(CNN) — Britain’s Queen Elizabeth II addressed the nation Sunday in a rare televised speech and called for unity amid the coronavirus pandemic.

“Together we are tackling this disease, and I want to reassure you that if we remain united and resolute, then we will overcome it,” the Queen said. “I hope in the years to come everyone will be able to take pride in how they responded to this challenge.”

Speaking in a pre-recorded video shot at Windsor Castle, the Queen also thanked frontline staff at the United Kingdom’s National Health Service, carers and others carrying out essential roles.

“The moments when the United Kingdom has come together to applaud its care and essential workers will be remembered as an expression of our national spirit; and its symbol will be the rainbows drawn by children,” she said.

The monarch said this “challenging” time reminded her of addressing the nation in World War II.

“It reminds me of the very first broadcast I made, in 1940, helped by my sister. We, as children, spoke from here at Windsor to children who had been evacuated from their homes and sent away for their own safety,” the Queen said, adding “today, once again, many will feel a painful sense of separation from their loved ones.”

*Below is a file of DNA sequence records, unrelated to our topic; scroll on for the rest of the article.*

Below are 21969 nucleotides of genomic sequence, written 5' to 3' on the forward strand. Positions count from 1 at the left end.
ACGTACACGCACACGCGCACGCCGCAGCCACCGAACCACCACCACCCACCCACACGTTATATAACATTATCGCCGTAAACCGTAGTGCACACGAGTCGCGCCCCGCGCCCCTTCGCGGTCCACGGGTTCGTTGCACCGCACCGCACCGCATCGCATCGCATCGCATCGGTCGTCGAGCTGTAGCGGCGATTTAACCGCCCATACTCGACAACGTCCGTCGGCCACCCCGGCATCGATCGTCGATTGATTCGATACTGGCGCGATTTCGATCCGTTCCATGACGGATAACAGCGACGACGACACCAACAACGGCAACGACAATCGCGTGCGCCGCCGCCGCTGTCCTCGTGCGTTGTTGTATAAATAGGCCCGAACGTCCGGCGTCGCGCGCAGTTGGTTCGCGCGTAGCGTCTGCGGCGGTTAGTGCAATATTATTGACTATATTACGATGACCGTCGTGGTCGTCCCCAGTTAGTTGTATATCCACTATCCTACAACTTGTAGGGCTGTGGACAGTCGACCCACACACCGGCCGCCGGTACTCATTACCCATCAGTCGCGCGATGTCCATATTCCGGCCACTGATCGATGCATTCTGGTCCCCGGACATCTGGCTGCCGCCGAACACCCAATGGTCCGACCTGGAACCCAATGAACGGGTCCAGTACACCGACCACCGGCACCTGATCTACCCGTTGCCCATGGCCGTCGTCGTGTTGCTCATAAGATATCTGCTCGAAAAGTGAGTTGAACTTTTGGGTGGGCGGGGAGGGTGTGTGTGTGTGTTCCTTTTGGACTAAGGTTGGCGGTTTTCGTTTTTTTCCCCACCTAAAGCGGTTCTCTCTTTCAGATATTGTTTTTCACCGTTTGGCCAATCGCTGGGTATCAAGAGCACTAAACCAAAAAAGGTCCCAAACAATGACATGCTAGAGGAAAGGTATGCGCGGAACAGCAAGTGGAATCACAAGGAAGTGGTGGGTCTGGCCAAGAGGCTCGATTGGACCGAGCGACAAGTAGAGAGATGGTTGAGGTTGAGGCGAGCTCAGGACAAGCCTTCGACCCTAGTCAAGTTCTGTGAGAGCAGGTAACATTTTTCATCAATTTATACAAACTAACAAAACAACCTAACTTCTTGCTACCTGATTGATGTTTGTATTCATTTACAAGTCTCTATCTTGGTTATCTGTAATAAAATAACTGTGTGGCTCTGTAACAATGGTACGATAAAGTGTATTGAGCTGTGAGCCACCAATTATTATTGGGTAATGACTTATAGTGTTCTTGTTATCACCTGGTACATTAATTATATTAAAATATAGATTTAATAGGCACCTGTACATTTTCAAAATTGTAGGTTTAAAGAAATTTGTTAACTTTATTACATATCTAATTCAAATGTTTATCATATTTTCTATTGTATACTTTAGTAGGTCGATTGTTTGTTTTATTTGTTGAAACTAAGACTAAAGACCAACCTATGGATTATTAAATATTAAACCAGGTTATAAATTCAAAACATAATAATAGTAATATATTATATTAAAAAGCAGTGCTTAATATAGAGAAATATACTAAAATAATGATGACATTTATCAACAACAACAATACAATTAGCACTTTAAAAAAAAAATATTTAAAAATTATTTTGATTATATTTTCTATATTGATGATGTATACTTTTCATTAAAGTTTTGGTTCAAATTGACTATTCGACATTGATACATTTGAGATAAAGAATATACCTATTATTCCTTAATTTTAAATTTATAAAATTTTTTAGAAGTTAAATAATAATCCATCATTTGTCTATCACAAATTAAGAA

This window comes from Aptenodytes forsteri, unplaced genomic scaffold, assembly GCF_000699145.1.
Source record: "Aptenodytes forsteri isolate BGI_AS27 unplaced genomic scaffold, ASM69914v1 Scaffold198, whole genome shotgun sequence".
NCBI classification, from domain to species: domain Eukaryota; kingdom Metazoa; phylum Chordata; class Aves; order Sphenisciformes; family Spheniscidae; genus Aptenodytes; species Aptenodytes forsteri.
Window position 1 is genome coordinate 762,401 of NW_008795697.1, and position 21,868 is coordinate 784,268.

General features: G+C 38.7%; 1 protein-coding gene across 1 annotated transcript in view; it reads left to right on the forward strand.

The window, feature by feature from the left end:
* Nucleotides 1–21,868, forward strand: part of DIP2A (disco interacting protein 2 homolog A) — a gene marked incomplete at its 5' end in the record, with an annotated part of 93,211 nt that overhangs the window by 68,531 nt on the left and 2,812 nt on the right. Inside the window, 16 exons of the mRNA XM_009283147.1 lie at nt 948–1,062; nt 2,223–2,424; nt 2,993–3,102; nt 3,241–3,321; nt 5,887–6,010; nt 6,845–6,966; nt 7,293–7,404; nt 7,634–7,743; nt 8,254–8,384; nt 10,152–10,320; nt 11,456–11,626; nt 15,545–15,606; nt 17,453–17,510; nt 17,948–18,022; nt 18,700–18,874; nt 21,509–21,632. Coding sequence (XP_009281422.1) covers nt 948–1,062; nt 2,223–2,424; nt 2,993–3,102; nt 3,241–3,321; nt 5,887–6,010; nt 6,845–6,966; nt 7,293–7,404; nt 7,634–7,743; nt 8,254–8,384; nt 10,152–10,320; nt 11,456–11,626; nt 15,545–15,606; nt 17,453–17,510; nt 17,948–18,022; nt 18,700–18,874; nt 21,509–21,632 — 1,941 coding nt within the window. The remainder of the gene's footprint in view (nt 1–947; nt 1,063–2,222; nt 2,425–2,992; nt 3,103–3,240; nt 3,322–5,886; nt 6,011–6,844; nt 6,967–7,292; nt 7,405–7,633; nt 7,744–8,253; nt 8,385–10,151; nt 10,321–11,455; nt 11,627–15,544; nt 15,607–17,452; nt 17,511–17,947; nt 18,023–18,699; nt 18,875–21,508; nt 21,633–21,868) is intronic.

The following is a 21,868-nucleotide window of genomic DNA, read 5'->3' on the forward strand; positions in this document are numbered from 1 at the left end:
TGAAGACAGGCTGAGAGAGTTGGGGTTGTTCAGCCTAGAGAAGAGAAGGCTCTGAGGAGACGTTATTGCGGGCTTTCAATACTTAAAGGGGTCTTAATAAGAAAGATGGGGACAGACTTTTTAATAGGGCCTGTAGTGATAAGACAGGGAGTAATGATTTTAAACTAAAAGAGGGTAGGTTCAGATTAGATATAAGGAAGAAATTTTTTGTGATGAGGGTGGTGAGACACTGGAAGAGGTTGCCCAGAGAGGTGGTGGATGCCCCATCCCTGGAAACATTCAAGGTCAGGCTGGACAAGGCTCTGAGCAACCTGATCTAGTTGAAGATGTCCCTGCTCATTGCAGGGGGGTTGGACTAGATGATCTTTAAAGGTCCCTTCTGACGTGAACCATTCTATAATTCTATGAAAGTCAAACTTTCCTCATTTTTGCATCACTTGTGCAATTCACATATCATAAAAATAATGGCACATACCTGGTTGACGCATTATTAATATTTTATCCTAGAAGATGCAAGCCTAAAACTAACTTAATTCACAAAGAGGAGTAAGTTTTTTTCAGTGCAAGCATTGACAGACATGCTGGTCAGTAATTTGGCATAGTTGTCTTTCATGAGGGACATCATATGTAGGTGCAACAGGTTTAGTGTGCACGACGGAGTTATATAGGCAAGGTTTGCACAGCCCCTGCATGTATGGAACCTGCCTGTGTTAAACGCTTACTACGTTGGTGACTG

The Queen concluded by again calling for unity saying, “we will succeed.”

“This time we join with all nations across the globe in a common endeavor, using the great advances of science and our instinctive compassion to heal. We will succeed — and that success will belong to every one of us,” the Queen said.

The Queen rarely makes national addresses, typically speaking to the country only at Christmastime and when a new Parliament is installed.

Her address comes as UK authorities issue warnings to people to stay at home over the weekend, as the country emerges from winter and the weather gets warmer. Sunday, UK Health Secretary Matt Hancock urged people in the UK not to sunbathe. Crowds have filled parks in central London as shops and other attractions across the country have closed.

Britain has reported more than 4,000 coronavirus-related deaths, the fourth-highest recorded in the world, according to Johns Hopkins University.